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Vol. XXXIII No. 24, April 1-15, 2024

Questions arise over structural safety assessments following nightclub collapse

-- by A Special Correspondent

News about collapsing of buildings is not new in our city. If the victims are of the kind whose kin can be tapped for votes, then solatium will be forthcoming at once from the Government. What is of concern is that the fundamental cause for such accidents is not being addressed. Unless of course it is a high-profile case as in the collapse of the Moulivakkam building in 2014 or the more recent episode of a structure in Saligramam that needs to be demolished owing to safety issues. Just last fortnight, the ceiling of a private club fell all of sudden and killed three people. This is the kind of event which after a few weeks will fade away unlike the earlier ones mentioned. And it is these and not sensational collapses that are indicative of a huge malaise – lack of proper structural assessment owing to rampant corruption.

The owners of the club building took the easiest way out – blaming Chennai Metro Rail for the fall. The structure had weakened owing to deep drilling by the latter organisation in the vicinity they said. Unfortunately for them, CMRL had not yet begun drilling and boring in the neighbourhood. Now, newspaper reports reveal that the structure was unsound enough to actually vibrate when high decibel music was played within the premises. The employees had apparently brought this to the notice of the owners who had dismissed their fears as unfounded. With the result that is now there for all to see.

CMRL in all fairness to its functioning, has improved on its assessments when you compare it with the track record of the first phase. This time, a team has come and inspected every building in the vicinity of its routes. Structural conditions have been made note of and also shared with building owners. This was not so in the first phase when collapses did take place. Of course, this time around with much of the work expected to pass through highly congested areas, we need to wait and watch as to the eventual performance as regards safety.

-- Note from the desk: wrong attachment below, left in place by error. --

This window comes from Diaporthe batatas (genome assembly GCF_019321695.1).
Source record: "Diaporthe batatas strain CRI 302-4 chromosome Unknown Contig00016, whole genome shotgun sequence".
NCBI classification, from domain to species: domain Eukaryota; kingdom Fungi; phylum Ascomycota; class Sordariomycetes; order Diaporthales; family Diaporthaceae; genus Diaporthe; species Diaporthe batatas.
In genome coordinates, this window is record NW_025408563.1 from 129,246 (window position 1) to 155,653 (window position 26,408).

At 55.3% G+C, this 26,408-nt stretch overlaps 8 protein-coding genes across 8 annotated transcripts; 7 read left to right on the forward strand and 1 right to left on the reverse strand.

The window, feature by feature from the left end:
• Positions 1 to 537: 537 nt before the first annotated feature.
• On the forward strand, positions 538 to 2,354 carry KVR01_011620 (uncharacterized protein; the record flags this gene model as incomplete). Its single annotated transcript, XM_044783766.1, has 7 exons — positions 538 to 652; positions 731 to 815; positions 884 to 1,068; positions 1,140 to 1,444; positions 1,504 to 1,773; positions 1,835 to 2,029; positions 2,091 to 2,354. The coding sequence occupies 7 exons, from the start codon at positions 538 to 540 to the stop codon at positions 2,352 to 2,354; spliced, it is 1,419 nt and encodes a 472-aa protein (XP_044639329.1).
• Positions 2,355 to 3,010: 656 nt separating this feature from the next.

To revert to the building collapse, it is quite interesting to note that the club in question has been functioning at the premises for some time and is quite a popular place. It must have obtained a commercial licence before it opened and that must have meant an inspection by authorities concerned. If so, how is it that a licence was given if the building was not adhering to safety norms? We would be most happy to stand corrected but surely a structure that was shaking to high decibel music could be easily identified by trained personnel to be unsafe. Which in turn means that either the inspection was perfunctory, or it was done by novices.

In most cases of building collapse and loss of life, action is immediate as far as the promoter/owner/builder is concerned. There is usually a high-profile arrest, followed by a trial which can take forever. The tenants/buyers pay the price of uncertainty, prolonged trial and at times forfeiture of their investment though it cannot be denied that in most instances they were actively in collusion. It is the third element, namely officialdom, which goes scot-free. Take the earlier building collapses, have we heard of anybody in the relevant government departments responsible for permission being brought to trial? It is high time that the law catches up with the third group that is equally culpable and brings it to book. That should go a long way in cleaning up our building safety standards in practice.

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